Both RS and PI closely correspond to the concept of effort code: speakers produce an unusual, physiologically demanding contour in order to signal either a special informational significance of their message or their affected attitude towards it (Gussenhoven 2004: 85–89; Chen et al. 2004). As a non-arbitrary marking, it would traditionally be classified as a para-linguistic phenomenon. Indeed, non-arbitrariness is an indispensable property of the contours and crucial for their synchronic function. Nonetheless, the paralinguistic view of the markers as a device used with the broad goal of drawing attention whenever it is required would miss their conventionalised, language-specific form, distribution rules and their defined sets of functions. Conveying a conventional ancillary meaning, these forms can be analysed as part of the language grammar.

Rather than approaching their status from the binary linguistic vs. paralinguistic perspective, they can be described as highly conventionalised non-arbitrary signs in the multimodal process of communication (Okrent 2002; Enfield 2009). The basic form shared by RS and PI is a symbolic indexical, which similarly to a conventional pointing gesture relies both on its conventional properties and contextual resolution. The augmented form of PI is an additional conventional iconic-indexical device. As such, these are conventionalised markers that nonetheless achieve their function due to a natural form–function relation, parallel to other attested phenomena in sign- and spoken languages (Cormier et al. 2013; Floyd 2016). The availability of robust parallels of these phenomena additionally demonstrates the cross-linguistic existence of signs that derive their synchronic function from their non-arbitrary form (Dingemanse et al. 2015).

An additional interesting outcome of this study is the broad array of effects achieved by the immediate manipulation of the interlocutors’ attention. Deviant prosody is a natural engagement-marker (in the sense of Evans et al. 2018), that produces an alignment of the interlocutors’ attention-state. There is a close relationship between the alignment of attention-states on the one hand (PI) and an appeal to the interlocutor on the other (RS). The rudimentary means of indexical prosody, which appeal to the addressee by naturally drawing their attention, unify apparently disparate areas of linguistic inquiry. Engaging the addressee is central to interaction-management, as it is used for establishing the communicative channel and negotiating turn-taking (Section 3.1). Mobilising response (Stivers & Rossano 2010), either by requesting information or in directive acts (offers, suggestions) is produced by the same means of a naturally attention-drawing appeal. The same basic principle of natural attention-drawing is used also for the task typically regarded as representing a very different linguistic phenomenon: indicating a counter-expected status of information, such as an edge-degree or identification. These properties are typically associated with focality. Focus is indeed traditionally linked to attention-drawing (Erteschik-Shir 2007: 38) and therefore a close relationship between appeals and counter-expected information is possible. Yet, these links are not frequent in the literature (cf. Matić 2015 for the grammaticalisation of tag-questions into focus-like markers). Finally, the same basic form is employed for discourse-structuring purposes, negotiating the discourse status of information, such as indicating culminations and producing depicting effects.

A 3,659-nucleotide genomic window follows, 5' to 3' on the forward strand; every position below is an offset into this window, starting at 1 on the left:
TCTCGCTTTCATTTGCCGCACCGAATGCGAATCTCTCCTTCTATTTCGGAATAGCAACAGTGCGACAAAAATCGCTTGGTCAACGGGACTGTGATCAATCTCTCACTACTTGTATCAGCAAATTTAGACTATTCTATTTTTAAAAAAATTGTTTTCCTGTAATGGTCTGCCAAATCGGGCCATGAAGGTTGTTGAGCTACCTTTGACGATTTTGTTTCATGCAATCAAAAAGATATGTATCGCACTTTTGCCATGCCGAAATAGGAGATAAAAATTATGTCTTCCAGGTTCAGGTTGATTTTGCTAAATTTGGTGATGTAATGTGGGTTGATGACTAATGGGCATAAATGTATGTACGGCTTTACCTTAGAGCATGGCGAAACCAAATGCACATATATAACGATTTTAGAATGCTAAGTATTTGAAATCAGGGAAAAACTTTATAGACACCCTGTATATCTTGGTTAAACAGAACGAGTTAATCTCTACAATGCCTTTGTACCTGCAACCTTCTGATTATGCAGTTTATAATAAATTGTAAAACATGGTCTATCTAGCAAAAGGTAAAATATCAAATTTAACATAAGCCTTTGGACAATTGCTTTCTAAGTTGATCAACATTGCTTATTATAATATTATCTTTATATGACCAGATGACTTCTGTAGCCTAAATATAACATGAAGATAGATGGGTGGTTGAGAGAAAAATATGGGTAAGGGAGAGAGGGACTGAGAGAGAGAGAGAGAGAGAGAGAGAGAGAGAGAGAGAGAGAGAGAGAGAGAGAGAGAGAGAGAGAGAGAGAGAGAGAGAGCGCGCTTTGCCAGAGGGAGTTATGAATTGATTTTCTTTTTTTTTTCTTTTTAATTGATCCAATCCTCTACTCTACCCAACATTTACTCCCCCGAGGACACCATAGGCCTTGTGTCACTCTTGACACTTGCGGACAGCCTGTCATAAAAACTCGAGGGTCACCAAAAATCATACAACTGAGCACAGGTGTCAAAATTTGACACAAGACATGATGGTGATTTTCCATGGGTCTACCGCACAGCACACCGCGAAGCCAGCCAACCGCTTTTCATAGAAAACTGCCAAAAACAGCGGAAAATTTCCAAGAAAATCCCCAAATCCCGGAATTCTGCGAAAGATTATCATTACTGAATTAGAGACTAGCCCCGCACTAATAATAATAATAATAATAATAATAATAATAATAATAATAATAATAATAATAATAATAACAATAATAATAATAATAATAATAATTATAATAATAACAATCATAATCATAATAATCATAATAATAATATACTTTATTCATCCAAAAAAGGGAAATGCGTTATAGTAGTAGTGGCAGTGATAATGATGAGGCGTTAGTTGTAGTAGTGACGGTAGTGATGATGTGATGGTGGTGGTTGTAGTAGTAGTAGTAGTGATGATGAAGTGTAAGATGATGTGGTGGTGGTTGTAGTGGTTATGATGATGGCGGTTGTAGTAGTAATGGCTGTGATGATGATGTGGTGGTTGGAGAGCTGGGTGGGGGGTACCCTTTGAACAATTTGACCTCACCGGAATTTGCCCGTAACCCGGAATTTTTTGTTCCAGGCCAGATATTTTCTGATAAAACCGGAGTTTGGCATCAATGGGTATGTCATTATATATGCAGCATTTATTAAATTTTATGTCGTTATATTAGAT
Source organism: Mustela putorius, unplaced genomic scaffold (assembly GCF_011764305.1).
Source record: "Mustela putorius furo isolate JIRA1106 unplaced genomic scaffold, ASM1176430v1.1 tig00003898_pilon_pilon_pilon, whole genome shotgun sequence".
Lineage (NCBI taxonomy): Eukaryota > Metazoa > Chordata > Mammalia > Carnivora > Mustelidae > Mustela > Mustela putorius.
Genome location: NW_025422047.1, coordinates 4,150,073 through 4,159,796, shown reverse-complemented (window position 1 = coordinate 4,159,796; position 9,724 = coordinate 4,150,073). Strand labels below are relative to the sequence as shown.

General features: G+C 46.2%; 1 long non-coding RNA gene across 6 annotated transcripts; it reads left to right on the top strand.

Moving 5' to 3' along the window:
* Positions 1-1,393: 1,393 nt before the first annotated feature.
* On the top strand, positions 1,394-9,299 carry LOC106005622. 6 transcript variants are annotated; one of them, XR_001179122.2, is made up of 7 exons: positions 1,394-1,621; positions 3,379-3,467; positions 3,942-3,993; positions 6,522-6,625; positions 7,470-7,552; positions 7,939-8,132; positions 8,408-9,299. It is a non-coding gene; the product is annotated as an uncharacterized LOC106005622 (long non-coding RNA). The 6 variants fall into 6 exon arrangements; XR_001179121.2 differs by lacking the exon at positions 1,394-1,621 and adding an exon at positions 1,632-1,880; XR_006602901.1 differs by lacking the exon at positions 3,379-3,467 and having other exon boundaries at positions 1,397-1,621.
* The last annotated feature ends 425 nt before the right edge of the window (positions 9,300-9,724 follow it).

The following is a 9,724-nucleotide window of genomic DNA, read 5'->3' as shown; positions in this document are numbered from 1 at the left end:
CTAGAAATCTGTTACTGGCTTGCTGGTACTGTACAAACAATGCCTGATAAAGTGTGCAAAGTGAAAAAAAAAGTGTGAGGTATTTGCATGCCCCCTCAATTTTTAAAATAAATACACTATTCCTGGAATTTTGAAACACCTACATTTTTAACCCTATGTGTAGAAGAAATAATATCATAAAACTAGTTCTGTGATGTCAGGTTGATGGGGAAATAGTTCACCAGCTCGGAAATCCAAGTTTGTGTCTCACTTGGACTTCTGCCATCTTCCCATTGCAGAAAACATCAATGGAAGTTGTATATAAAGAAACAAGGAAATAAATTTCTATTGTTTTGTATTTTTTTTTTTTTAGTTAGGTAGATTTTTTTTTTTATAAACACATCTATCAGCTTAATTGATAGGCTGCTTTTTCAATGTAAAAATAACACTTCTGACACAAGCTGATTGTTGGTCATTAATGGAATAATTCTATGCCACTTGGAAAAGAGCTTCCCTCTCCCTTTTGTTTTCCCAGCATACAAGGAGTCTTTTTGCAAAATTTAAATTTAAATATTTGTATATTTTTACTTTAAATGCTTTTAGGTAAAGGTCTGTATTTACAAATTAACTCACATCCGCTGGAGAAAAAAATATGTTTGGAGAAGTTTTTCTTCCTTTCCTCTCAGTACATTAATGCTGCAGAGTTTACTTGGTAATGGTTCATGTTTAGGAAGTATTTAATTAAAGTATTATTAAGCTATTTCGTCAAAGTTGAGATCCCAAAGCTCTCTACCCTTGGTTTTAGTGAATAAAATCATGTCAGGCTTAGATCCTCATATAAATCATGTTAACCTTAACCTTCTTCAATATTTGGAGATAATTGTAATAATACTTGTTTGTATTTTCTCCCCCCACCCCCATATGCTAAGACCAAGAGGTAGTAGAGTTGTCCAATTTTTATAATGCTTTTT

Hence, study of non-arbitrary signs reveals how a natural manipulation of interlocutors’ attention constitutes a clue factor in diverse linguistic phenomena. It links the study of interaction-management, information-structuring, and discourse-organisation, and thus has broad cross-discipline implications for the research of human communication.

Additional files

The additional files for this article can be found as follows:


Example 1. DOI: https://doi.org/10.5334/gjgl.967.s1


Example 2. DOI: https://doi.org/10.5334/gjgl.967.s2


Example 3. DOI: https://doi.org/10.5334/gjgl.967.s3